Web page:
Halo Boy defies genre boundaries and explores isolation in “Fame”
Cameron Cade, aka Halo Boy, is naturally in his element when he’s writing, recording, producing or on a music video set. Inspired by the various genres he grew up listening to, including pop and the electro–industrial sounds of Nine Inch Nails, Halo Boy defies genre boundaries in his creations. Read more: Deb Never isn’t seeking […]
The post Halo Boy defies genre boundaries and explores isolation in “Fame” appeared first on Alternative Press.
Cameron Cade, aka Halo Boy, is naturally in his element when he’s writing, recording, producing or on a music video set. Inspired by the various genres he grew up listening to, including pop and the electro–industrial sounds of Nine Inch Nails, Halo Boy defies genre boundaries in his creations.
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In his debut music video for “Fame,” Halo Boy leans into stark ‘90s industrial visuals and strobe-like effects to create a sense of isolation. A modern-day take on Good Charlotte’s “Lifestyles Of The Rich & Famous,” Halo Boy’s “Fame” explores the separation between reality and fame. Directed by Erik Rojas (Waterparks, Chase Atlantic, Herizen), the visuals effortlessly capture that essence and culture that Halo Boy envisioned when he originally wrote “Fame.”
Living in L.A. with his partner, Halo Boy is an outsider, and in his own words, an alien. While others are concerned with clout and checking their appearances on their phone’s camera, Halo Boy sees beyond that and creates outside of that world. Feeling detached from that culture, “Fame” is his honest take on that environment and the pressure to change to fit in.
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You can watch Halo Boy’s video for “Fame” below and read a full interview with him on the creation and inspiration behind the song and video.
“Fame” marks your debut full-production video. What was the inspiration behind the creation, the visuals and the overall aesthetic?
I was trying to find a way to, in a simple artistic way, symbolize feeling isolated in an environment where there’s a lot of parties [in L.A.], all of this clout culture going on, and people are so concerned about how they look. They are always checking themselves [out] on their phone and seeing who’s got the most followers and all that stuff. Being in the middle of that, I’ve always felt super detached and just in this separate void.
So visually, we were talking to Josh [Madden] and Erik [Rojas] back and forth about a concept that I had originally come up with that got slightly altered and improved. But it was like, “How do I show you that I’m like an alien that’s out of place?” And then there’s a girl or a group of people around me that are just so concerned with themselves, and at the same time, I’m observing that and then trying to figure out how I can fit in and what I need to change about myself to fit in. I feel like that is a very real but mentally unhealthy thing that a lot of people go through nowadays.
So a lot of the inspiration came from how to visually portray isolation and being a void in the middle of that. Josh referenced the “Scream” video by Michael Jackson and Janet Jackson where they’re in that all-white spaceship. I grew up listening to Marilyn Manson and Nine Inch Nails and stuff, too, so there’s a bit of that inspiration.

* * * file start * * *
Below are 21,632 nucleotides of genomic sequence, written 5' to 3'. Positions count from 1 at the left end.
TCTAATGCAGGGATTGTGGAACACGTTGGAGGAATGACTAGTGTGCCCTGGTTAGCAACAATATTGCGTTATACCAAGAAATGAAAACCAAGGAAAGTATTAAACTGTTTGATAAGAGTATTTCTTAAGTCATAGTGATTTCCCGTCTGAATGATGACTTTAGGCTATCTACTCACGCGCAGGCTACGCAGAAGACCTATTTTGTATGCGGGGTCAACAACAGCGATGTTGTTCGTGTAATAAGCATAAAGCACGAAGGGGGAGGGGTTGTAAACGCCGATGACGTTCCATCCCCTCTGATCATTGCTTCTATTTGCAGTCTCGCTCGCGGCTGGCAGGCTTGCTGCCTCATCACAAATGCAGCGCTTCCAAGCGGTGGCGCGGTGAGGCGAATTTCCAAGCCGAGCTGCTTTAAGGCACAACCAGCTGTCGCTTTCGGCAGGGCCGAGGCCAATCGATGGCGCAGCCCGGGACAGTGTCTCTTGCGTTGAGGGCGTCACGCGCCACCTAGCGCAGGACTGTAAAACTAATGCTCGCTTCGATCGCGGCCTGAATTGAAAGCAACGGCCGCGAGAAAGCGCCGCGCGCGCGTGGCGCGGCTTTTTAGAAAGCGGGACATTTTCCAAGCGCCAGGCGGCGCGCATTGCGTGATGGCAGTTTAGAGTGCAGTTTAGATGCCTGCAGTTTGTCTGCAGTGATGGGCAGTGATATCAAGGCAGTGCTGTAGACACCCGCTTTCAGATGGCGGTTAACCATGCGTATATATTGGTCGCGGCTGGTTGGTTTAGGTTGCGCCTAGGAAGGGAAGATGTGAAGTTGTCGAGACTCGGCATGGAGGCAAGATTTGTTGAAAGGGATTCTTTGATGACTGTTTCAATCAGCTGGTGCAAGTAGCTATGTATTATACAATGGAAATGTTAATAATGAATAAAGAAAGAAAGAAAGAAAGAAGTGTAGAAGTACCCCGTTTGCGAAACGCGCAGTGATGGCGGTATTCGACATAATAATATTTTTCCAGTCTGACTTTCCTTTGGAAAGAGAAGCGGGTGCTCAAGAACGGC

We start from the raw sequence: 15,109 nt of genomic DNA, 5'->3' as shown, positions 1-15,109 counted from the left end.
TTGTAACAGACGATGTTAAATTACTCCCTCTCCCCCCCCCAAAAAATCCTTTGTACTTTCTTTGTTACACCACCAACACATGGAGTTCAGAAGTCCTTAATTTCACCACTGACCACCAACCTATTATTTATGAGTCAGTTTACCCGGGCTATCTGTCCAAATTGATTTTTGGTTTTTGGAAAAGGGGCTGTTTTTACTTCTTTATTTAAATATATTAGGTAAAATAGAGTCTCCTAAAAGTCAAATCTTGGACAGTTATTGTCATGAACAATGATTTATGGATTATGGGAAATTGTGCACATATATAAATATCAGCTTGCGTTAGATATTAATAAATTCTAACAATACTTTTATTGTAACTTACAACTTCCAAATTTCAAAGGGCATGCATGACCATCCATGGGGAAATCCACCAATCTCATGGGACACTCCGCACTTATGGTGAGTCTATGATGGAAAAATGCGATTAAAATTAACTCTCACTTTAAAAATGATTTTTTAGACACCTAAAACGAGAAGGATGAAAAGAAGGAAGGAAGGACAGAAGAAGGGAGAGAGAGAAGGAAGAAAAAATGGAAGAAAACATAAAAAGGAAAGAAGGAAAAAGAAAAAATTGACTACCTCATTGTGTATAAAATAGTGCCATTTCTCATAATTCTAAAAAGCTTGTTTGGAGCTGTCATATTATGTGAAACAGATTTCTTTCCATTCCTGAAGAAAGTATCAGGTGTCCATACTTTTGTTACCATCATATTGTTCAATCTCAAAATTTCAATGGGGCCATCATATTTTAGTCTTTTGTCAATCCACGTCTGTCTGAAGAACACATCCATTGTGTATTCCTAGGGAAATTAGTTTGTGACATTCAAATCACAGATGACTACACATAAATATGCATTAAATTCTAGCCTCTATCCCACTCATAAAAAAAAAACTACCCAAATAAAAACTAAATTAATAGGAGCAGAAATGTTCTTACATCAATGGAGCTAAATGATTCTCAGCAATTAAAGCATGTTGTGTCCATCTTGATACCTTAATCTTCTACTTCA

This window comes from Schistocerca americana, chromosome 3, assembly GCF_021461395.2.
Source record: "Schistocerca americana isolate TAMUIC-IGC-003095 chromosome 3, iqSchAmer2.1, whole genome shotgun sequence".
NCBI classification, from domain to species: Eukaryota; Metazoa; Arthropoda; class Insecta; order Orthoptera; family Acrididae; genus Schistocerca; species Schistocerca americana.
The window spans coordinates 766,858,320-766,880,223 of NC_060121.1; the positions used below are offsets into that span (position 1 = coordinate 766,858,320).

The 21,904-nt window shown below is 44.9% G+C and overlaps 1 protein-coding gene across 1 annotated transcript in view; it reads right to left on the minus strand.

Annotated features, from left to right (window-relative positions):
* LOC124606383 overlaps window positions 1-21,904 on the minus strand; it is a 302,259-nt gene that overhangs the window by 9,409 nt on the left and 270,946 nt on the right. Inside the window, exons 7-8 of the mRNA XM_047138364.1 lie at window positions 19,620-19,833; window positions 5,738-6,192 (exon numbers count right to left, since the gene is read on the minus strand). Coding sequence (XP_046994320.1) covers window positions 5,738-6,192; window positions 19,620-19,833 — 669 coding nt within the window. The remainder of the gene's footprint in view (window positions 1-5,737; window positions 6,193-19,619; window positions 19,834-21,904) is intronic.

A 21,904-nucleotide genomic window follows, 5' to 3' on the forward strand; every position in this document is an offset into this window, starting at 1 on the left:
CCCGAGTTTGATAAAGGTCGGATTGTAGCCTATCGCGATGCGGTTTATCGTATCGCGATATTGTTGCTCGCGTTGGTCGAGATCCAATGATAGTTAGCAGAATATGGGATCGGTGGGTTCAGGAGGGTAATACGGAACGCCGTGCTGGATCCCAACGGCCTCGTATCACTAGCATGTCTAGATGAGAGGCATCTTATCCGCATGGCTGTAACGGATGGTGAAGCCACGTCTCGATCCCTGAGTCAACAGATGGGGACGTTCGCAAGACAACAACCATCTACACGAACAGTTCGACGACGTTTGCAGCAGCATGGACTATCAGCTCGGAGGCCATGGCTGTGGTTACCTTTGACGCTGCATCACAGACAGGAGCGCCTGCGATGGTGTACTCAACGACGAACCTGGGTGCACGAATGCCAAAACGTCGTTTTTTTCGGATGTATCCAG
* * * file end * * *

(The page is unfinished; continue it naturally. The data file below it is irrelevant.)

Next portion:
It’s interesting that you created a video that depicts isolation, but throughout the video, you seem very in your element. How did you make yourself feel comfortable while on set?
I feel like I’ve been in the character of Halo Boy for so long and felt that way for so long that if I’m onstage or if I’m on a music video set or in the recording booth, that’s the only time I do feel very comfortable in myself. I can be honest and move and speak and sing in a way that’s me. Then obviously the other aspects of going to meet somebody or to a party or just out in public, that’s when I feel very out of my element.
You mentioned that the video was shot by Erik Rojas. What was that experience like working with him?
Erik was an amazing director. It was my first time working with him, but I definitely want to do more. He was really great at understanding what the vision was and being able to take that and then elevate it even further. He was really great with directives and keeping the train moving the whole time because it was like an eight-hour shoot. And we got a lot of shots and a lot done within that eight hours. A lot of it was thanks to Erik [for] keeping everything going and keeping everybody positive. He works in a similar way that I do with the way that I make music. There was an initial plan, but then once you get into it, you just roll with whatever happens, and then you don’t fight the creativity. Usually, you come up with an even better thing than you imagine.
So on this video, you wrote the song and then created the video recently with Erik. Did the idea for the visual come to you while you were writing the song, or was the song something that you sat with for a while and then you came up with the visual at a later point?
It was pretty much right away while I was making the song. I initially had a visual in my head while writing the song. It was me sitting in an all-white bedroom at the edge of a bed, and there was a party happening around me. And then I was in a separate bedroom sitting by myself having social anxiety. That was the mental image while I was singing. Then the white bedroom turned into the white soundstage, and the bed turned into the eight chairs. [It] evolved into something even cooler, but it was pretty close.